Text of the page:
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In a few years, the world will be filled with billions of small, connected, intelligent devices. Many of these devices will be embedded in our homes, our cities, our vehicles, and our factories. Some of these devices will be carried in our pockets or worn on our bodies. The proliferation of small computing devices will disrupt every industrial sector and play a key role in the next evolution of personal computing.

Most of these devices will be small and mobile. Many of them will have limited memories (as small as 32 KB) and weak processors (as low as 20 MIPS). Almost all of them will use a variety of sensors to monitor their surroundings and interact with their users. Most importantly, many of these devices will rely on machine-learned models to interpret the signals from their sensors, to make accurate inferences and predictions about their environment, and, ultimately, to make intelligent decisions. Offloading this intelligence to the cloud is often impractical, due to latency, bandwidth, privacy, reliability, and connectivity issues. Therefore, we need to execute a significant portion of the intelligent pipeline on the edge devices themselves.

Modern state-of-the-art machine learning techniques are not a good fit for execution on small, resource-impoverished devices. Today’s machine learning algorithms are designed to run on powerful servers, which are often accelerated with special GPU and FPGA hardware. Therefore, our primary goal is to develop machine learning algorithms that are tailored for embedded platforms. Rather than just optimizing predictive accuracy, our techniques attempt to balance accuracy with runtime resource consumption.

In general, a Machine learning problem considers a set of n samples of data and then tries to predict properties of unknown data. If each sample is more than a single number and, for instance, a multi-dimensional entry (aka multivariate data), it is said to have several attributes or features.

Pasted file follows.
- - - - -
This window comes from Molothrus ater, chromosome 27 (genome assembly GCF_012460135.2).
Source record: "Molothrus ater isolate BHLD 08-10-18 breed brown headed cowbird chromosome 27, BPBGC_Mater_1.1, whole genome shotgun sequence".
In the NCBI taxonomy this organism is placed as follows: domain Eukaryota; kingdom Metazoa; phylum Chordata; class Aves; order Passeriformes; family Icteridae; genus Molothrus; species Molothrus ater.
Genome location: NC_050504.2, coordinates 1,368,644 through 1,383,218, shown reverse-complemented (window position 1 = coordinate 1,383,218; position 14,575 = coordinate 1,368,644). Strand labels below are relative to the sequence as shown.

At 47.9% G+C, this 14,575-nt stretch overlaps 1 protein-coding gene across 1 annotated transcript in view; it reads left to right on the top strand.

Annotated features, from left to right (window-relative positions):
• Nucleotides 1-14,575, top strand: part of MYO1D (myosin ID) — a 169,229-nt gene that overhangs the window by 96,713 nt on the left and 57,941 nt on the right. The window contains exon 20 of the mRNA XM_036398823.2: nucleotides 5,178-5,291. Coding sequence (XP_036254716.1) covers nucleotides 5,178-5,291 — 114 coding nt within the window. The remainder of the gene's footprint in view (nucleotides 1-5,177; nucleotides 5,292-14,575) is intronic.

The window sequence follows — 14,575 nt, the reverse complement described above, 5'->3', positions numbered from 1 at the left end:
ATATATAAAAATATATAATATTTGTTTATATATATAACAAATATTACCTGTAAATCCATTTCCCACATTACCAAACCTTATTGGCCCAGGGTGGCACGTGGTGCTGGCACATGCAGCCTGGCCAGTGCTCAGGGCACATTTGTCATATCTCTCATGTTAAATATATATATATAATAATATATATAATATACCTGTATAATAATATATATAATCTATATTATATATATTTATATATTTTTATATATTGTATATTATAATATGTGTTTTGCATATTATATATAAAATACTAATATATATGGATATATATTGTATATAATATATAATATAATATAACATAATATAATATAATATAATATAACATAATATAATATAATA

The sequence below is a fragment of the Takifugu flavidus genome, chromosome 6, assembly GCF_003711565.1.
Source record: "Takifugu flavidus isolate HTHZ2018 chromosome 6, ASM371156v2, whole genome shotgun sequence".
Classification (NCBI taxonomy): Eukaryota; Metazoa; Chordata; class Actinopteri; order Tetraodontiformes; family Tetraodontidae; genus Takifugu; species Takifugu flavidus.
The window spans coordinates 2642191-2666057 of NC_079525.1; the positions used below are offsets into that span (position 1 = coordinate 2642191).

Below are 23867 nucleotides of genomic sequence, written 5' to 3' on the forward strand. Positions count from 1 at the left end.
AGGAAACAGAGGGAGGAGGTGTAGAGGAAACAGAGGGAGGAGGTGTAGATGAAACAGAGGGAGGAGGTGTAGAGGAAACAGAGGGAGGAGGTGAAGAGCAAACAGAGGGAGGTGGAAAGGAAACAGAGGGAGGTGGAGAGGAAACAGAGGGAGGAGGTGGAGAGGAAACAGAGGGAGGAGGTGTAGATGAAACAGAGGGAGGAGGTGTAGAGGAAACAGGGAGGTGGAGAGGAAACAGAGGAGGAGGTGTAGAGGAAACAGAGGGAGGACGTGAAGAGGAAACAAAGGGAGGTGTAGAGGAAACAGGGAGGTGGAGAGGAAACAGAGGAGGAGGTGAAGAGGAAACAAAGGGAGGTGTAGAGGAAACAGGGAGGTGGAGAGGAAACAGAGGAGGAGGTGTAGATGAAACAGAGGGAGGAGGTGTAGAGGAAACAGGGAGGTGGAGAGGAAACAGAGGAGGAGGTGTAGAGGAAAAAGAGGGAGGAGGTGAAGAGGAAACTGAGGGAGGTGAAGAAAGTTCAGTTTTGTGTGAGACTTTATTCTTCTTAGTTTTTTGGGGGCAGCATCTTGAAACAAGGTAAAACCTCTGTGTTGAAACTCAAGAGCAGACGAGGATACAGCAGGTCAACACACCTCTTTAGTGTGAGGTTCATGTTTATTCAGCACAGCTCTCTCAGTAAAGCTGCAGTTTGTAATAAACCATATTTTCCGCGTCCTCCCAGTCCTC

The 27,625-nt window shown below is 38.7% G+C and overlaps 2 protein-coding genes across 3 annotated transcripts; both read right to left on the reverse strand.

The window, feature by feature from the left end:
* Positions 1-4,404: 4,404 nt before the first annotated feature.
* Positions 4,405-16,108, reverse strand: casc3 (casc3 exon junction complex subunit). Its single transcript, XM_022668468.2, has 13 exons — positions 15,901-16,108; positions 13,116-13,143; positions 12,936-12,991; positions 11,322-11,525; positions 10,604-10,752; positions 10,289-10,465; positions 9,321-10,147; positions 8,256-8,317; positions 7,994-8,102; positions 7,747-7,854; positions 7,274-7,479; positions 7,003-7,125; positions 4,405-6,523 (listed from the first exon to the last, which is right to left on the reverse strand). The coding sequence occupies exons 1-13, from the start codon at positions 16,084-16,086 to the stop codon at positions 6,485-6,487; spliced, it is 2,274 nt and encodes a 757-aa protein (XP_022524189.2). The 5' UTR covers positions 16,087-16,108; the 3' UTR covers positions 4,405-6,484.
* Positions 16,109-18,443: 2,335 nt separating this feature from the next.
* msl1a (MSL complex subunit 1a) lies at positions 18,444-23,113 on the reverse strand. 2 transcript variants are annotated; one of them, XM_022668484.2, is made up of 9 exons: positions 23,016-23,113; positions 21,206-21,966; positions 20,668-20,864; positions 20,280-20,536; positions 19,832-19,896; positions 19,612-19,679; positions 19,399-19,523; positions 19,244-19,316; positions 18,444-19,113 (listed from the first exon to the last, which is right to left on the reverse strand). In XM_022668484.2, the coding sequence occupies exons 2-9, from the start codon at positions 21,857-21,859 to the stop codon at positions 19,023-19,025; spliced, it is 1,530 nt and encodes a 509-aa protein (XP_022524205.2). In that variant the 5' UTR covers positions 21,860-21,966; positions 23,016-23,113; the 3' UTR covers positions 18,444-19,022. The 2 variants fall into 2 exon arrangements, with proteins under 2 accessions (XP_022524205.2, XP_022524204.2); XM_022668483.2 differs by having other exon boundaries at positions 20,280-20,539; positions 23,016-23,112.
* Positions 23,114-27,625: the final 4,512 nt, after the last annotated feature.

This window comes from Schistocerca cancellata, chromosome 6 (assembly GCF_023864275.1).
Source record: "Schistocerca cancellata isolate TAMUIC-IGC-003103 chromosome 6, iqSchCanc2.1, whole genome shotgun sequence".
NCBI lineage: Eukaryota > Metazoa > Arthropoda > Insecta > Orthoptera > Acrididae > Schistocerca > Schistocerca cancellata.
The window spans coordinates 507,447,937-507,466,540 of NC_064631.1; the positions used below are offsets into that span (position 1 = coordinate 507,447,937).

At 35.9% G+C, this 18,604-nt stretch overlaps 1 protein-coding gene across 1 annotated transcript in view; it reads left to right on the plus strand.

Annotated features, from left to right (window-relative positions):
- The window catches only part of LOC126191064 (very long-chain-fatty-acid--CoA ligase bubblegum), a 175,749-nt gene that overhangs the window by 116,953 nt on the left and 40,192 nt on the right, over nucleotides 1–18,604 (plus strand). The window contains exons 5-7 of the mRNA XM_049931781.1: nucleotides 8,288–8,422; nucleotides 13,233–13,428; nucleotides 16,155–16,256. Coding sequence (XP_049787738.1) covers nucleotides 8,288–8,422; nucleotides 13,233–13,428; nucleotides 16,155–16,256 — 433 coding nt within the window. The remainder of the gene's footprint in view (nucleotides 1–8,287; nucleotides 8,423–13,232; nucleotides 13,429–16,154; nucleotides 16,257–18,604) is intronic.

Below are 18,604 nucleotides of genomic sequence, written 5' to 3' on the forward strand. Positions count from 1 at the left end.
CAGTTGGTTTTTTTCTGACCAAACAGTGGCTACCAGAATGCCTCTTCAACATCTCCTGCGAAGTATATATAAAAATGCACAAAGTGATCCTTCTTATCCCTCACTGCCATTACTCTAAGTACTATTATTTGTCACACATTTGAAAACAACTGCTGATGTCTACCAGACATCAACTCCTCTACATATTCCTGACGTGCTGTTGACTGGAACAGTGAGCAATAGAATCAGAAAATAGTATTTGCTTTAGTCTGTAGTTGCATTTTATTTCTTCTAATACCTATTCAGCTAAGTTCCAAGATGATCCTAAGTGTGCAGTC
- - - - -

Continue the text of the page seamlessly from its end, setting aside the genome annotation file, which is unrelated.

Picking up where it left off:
We can separate learning problems in a few large categories:

  • Supervised learning, in which the data comes with additional attributes that we want to predict. This problem can be either:

    • Classification: samples belong to two or more classes and we want to learn from already labeled data how to predict the class of unlabeled data. An example of classification problem would be the handwritten digit recognition example, in which the aim is to assign each input vector to one of a finite number of discrete categories. Another way to think of classification is as a discrete (as opposed to continuous) form of supervised learning where one has a limited number of categories and for each of the n samples provided, one is to try to label them with the correct category or class.
    • Regression: if the desired output consists of one or more continuous variables, then the task is called regression. An example of a regression problem would be the prediction of the length of a salmon as a function of its age and weight.
  • Unsupervised learning, in which the training data consists of a set of input vectors x without any corresponding target values. The goal in such problems may be to discover groups of similar examples within the data, where it is called clustering, or to determine the distribution of data within the input space, known as density estimation, or to project the data from a high-dimensional space down to two or three dimensions for the purpose of visualization